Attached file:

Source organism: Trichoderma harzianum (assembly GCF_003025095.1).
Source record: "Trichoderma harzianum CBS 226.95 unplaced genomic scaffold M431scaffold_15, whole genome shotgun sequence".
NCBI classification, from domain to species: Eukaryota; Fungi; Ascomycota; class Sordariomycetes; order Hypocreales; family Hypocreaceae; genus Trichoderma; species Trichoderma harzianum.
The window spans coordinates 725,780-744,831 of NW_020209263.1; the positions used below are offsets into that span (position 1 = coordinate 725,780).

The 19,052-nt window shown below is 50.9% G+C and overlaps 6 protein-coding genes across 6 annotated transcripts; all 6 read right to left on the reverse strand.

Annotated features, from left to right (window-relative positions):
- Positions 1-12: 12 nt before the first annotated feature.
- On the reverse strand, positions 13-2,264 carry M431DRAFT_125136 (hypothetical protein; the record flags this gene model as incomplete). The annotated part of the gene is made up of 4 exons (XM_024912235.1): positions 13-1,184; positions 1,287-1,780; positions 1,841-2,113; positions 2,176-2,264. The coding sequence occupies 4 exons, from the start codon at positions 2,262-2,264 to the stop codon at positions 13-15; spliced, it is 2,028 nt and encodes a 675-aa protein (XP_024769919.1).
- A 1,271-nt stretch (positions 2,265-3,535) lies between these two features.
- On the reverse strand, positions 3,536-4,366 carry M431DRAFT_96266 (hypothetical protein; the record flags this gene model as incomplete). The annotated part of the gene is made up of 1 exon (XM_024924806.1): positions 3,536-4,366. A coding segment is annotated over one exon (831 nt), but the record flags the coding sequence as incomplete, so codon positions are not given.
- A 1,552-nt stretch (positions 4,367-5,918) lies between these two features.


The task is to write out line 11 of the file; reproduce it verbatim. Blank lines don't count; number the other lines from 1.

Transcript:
- A 1,552-nt stretch (positions 4,367-5,918) lies between these two features.